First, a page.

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Donald F. Stewart, 67, harbor enthusiast, USS Constellation director


Donald F. Stewart, whose former role as director of the warship Constellation has been both praised and criticized, died Sunday of lung cancer at Fairfax (Va.) General Hospital. The Herndon, Va., resident was 67.

Mr. Stewart, who made his home in Virginia after leaving Baltimore 10 years ago, was known for his flamboyant maritime dress and self-declared title of Rear Admiral of the Maryland Naval Militia, which he created.

He was noted for his vigorous promotion of claims that the Constellation's lineage dated to 1797. Over the years, he presented a series of documents whose authenticity was subsequently disputed by maritime scholars.

In 1963, based on documentation Mr. Stewart had assembled, the Interior Department declared the vessel a National Historic Landmark built in 1797.

However, in 1991, a naval historian discounted the evidence and members of the Constellation Foundation came to agree that the vessel should be restored as an 1853 sloop of war.

Mr. Stewart said he was responsible for the Navy's transfer of the ship to Baltimore in 1955, although he did not become associated with the vessel until he was hired as a night watchman six months after its arrival.

"There was always a lot of controversy about what he had done, but I think he certainly got people in Baltimore interested in the ship," said Wiley Hawks of Ruxton, who succeeded Mr. Stewart in 1976 as director of the Constellation.

Mr. Stewart was known for his powers of persuasion. In 1972, the Navy responded to his request for a submarine by donating to the militia the USS Torsk, a popular tourist attraction in the Inner Harbor today.

"I thought he was nuts when he told me he was getting a submarine, but there it was being towed into the harbor. I couldn't believe it," said David Whitson, a cousin who lives in White Marsh.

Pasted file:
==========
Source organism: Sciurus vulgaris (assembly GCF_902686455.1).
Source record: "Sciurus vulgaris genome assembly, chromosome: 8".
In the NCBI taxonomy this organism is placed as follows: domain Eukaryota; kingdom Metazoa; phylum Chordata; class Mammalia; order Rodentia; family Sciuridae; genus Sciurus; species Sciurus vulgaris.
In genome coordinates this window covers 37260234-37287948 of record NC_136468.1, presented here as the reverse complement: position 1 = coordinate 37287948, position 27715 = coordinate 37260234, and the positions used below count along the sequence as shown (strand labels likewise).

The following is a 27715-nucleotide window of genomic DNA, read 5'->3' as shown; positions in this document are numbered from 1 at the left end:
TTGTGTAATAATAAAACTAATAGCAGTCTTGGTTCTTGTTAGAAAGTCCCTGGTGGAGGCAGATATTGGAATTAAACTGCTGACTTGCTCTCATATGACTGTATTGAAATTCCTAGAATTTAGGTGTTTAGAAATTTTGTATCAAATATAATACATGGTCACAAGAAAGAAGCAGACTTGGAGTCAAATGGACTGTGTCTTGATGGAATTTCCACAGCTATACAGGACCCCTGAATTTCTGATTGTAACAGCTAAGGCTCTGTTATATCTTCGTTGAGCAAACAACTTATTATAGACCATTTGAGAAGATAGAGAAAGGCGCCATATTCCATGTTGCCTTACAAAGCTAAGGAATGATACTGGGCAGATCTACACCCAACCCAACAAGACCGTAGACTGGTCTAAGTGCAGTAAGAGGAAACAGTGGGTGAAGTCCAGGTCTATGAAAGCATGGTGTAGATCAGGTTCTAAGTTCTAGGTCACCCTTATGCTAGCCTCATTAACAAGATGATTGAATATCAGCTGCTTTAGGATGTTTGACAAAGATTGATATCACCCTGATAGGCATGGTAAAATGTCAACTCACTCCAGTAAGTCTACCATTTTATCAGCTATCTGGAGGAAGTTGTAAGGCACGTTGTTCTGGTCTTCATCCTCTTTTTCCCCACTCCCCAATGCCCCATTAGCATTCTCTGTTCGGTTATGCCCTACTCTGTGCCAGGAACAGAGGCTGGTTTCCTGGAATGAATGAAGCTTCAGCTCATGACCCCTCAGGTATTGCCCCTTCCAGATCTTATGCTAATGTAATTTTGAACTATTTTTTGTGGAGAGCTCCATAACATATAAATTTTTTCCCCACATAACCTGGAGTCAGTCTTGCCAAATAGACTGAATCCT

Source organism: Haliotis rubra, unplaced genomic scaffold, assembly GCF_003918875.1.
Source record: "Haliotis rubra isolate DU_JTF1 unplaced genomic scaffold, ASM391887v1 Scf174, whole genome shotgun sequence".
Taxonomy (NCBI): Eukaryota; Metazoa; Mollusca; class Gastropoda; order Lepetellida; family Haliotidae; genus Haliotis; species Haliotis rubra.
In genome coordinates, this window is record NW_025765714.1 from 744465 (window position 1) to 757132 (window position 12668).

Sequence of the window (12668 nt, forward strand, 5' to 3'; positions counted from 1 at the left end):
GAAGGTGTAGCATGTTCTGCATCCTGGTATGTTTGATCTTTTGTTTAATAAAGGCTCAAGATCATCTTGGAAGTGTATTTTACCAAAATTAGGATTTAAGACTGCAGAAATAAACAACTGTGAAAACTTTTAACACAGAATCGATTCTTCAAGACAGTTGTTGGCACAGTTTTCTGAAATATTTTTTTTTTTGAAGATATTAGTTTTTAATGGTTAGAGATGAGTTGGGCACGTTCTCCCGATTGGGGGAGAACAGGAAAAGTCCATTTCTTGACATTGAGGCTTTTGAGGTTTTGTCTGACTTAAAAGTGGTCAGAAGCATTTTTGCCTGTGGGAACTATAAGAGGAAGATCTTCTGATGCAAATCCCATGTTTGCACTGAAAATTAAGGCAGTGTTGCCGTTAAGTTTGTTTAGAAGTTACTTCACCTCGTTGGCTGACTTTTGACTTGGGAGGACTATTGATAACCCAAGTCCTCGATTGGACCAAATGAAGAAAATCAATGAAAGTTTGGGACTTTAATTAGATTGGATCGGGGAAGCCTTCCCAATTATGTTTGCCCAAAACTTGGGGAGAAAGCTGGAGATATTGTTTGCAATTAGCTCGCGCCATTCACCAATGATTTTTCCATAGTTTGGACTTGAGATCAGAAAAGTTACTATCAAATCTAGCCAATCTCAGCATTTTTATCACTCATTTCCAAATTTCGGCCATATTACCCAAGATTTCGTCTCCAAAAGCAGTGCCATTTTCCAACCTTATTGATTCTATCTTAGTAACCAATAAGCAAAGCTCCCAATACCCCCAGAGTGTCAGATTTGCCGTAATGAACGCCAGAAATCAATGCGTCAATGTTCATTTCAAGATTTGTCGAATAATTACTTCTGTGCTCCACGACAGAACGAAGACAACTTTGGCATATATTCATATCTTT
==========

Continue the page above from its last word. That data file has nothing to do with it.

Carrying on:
"He was the kind of guy who could talk you out of your underwear, but no matter what, he always considered the Constellation to be his baby," Mr. Whitson said.

Robert Hillman, an attorney and political insider who served as Baltimore labor commissioner in the 1970s and helped organize the first Operation Sail, credited Mr. Stewart as "the first person in Baltimore to think about bringing tall ships" to Baltimore's harbor.

"He was involved in all the tall ship visits. Don could be a great deal of fun and charming, but his greatest asset was his fantastic enthusiasm and great optimism," Mr. Hillman said.

Mr. Stewart was born and raised on Warren Avenue in South Baltimore, not far from the sights and sounds of the harbor where he was fascinated with the freighters and Old Bay Line vessels. As a boy, he would capture their comings and goings with pen and ink, carefully reproducing in great detail the activity of the harbor.

He was a 1948 graduate of Southern High School and attended the University of Baltimore. He worked for an oil company and the Baltimore and Ohio railroad before going to work for the Constellation full time.

Services will be held at 11 a.m. today at Green Funeral Home, 721 Elden St., Herndon.

He is survived by his wife of 41 years, the former Vivien Shoup; a son, Charles Stewart of Herndon; and a daughter, Mary Stewart of Fairfax.

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